An earlier version of this was first posted on 14th January 2014
The reasons for employing people are:
1) to do the work (produce output, product, service), and
2) to improve the work.
Additional to this is the social benefir of haveing people involved, sharing ideas and creativity and social bonding, raised morale and a sense of teamwork, but these are largely side-effects form allowing them to carry out 1 and 2 above (if done correctly!).
If the person is clear about the purpose of their work, then 1 and 2 should be easy to deliver if they have the right resources, skills, and understanding of users’ (e.g. customers) needs.
But managers rarely leave it at that…
Traditionally, managers get people to do ‘better’ in their work by what John Seddon tags as ‘sweating the labour’ – getting the people to work harder or faster. The idea is that you get more output for the same hours work – essentially more for the cost (efficiency).
Of course the idea of the sweatshop is morally uncomfortable – exploitation to achieve a profit motive. Yet we still stick to the idea by setting targets: ‘You produced 100 widgets last month, let’s have you aim for 110 widgets this month‘.
It seems plausible – motivational even! What possibly could be the harm in setting a target?
Well, the widgets are being created for a purpose – presumably the purpose for which the customer buys them. And that purpose is associated with the design and quality if production in the widget that is produced.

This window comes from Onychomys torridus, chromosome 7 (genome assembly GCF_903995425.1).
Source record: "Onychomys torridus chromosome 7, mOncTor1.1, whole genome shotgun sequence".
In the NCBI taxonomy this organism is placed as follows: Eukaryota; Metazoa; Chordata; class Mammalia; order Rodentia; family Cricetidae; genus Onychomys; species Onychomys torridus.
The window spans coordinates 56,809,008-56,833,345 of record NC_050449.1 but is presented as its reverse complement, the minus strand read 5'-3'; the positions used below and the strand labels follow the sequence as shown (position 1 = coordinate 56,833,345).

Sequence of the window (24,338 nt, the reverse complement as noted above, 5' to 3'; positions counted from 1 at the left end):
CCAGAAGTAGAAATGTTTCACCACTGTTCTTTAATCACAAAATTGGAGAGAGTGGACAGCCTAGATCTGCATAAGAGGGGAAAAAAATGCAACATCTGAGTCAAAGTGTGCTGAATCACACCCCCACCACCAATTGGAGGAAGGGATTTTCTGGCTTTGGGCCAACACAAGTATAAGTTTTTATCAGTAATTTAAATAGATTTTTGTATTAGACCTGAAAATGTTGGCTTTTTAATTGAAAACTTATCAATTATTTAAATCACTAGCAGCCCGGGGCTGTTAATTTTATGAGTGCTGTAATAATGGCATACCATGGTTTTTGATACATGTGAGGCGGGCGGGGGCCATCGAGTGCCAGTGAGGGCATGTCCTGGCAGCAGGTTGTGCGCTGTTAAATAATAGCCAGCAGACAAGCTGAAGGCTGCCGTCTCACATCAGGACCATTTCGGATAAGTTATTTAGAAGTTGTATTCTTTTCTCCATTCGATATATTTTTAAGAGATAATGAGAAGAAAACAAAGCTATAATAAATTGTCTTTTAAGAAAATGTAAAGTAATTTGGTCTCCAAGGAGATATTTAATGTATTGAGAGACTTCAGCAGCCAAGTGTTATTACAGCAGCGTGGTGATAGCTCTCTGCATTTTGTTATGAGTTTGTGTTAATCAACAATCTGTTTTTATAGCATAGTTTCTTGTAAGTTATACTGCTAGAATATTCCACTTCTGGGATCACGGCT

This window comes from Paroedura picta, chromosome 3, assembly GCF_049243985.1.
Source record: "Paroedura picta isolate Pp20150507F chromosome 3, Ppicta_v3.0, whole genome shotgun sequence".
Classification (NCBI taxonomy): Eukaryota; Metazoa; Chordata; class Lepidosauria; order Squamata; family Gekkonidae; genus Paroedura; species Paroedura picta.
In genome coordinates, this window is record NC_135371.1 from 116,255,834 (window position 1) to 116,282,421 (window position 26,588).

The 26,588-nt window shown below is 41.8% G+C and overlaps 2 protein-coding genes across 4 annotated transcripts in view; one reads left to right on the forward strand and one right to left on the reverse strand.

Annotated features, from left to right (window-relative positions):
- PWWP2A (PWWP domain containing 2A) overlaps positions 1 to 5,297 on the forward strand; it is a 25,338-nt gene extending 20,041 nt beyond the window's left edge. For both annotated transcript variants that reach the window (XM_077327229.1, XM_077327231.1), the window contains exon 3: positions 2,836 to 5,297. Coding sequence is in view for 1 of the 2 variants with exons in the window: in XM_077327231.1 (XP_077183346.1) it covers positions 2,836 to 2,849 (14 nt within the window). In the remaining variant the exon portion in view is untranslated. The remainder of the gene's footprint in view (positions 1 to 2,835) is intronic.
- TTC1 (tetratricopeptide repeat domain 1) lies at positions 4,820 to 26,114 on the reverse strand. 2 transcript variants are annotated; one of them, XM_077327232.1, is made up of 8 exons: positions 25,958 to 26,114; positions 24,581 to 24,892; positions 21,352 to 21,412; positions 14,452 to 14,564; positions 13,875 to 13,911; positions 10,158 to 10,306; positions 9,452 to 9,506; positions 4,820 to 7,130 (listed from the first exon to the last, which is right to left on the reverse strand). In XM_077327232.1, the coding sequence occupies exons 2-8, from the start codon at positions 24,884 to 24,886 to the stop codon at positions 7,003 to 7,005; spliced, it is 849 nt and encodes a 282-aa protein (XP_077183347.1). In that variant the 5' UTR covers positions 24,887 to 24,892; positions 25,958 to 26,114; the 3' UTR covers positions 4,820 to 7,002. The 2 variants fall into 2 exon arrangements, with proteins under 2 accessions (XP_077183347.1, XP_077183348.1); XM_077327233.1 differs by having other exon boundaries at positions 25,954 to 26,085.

If you create arbitrary targets (and measures of performance) you will create a de facto purpose in people’s mind which is to deliver those targets. This is different from actually delivering the purpose of the work.
Your worker will work to produce 110 widgets BUT not necessarily a widget that meets the customer needs, nor a widget that could be produced faster or at lower cost whilst still meeting the customers needs, other than by cutting corners (lowering quality or increasing risk). The worker is busy but has got his eye off the ball. This produces errors and lowers the quality of work – which will probably have to be redone – at greater cost.
Targets are not motivational. They might make people move, but that is not motivation. A dog that moves is just one looking to avoid the next kick. It is not a motivated, free thinking, creative, proactive animal. Why would we exect people to operate any differently?
Herzberg, F. (1968) “One more time: how do you motivate employees?”, Harvard Business Review, vol. 46, iss. 1, pp. 53–62
Seddon, J. (2005) Freedom from Command and Control, Vanguard Press, Buckingham, UK.